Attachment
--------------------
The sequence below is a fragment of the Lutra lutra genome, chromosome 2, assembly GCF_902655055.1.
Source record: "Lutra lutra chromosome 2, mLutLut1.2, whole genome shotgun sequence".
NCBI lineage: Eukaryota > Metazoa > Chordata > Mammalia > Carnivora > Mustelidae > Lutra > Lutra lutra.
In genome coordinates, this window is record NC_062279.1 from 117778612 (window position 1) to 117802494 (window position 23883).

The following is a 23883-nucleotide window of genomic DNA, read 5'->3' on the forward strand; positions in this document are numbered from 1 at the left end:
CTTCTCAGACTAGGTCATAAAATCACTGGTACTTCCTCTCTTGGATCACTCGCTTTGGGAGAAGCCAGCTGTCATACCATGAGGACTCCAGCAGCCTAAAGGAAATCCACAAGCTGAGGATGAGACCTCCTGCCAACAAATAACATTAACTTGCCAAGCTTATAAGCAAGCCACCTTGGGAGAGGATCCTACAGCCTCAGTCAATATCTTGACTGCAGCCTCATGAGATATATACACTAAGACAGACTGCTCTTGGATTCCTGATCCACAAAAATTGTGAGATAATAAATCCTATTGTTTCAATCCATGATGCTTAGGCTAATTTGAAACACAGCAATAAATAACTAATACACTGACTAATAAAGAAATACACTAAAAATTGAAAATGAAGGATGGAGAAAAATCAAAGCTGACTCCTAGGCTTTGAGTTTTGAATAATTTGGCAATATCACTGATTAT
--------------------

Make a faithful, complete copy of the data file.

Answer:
The sequence below is a fragment of the Lutra lutra genome, chromosome 2, assembly GCF_902655055.1.
Source record: "Lutra lutra chromosome 2, mLutLut1.2, whole genome shotgun sequence".
NCBI lineage: Eukaryota > Metazoa > Chordata > Mammalia > Carnivora > Mustelidae > Lutra > Lutra lutra.
In genome coordinates, this window is record NC_062279.1 from 117778612 (window position 1) to 117802494 (window position 23883).

The following is a 23883-nucleotide window of genomic DNA, read 5'->3' on the forward strand; positions in this document are numbered from 1 at the left end:
CTTCTCAGACTAGGTCATAAAATCACTGGTACTTCCTCTCTTGGATCACTCGCTTTGGGAGAAGCCAGCTGTCATACCATGAGGACTCCAGCAGCCTAAAGGAAATCCACAAGCTGAGGATGAGACCTCCTGCCAACAAATAACATTAACTTGCCAAGCTTATAAGCAAGCCACCTTGGGAGAGGATCCTACAGCCTCAGTCAATATCTTGACTGCAGCCTCATGAGATATATACACTAAGACAGACTGCTCTTGGATTCCTGATCCACAAAAATTGTGAGATAATAAATCCTATTGTTTCAATCCATGATGCTTAGGCTAATTTGAAACACAGCAATAAATAACTAATACACTGACTAATAAAGAAATACACTAAAAATTGAAAATGAAGGATGGAGAAAAATCAAAGCTGACTCCTAGGCTTTGAGTTTTGAATAATTTGGCAATATCACTGATTAT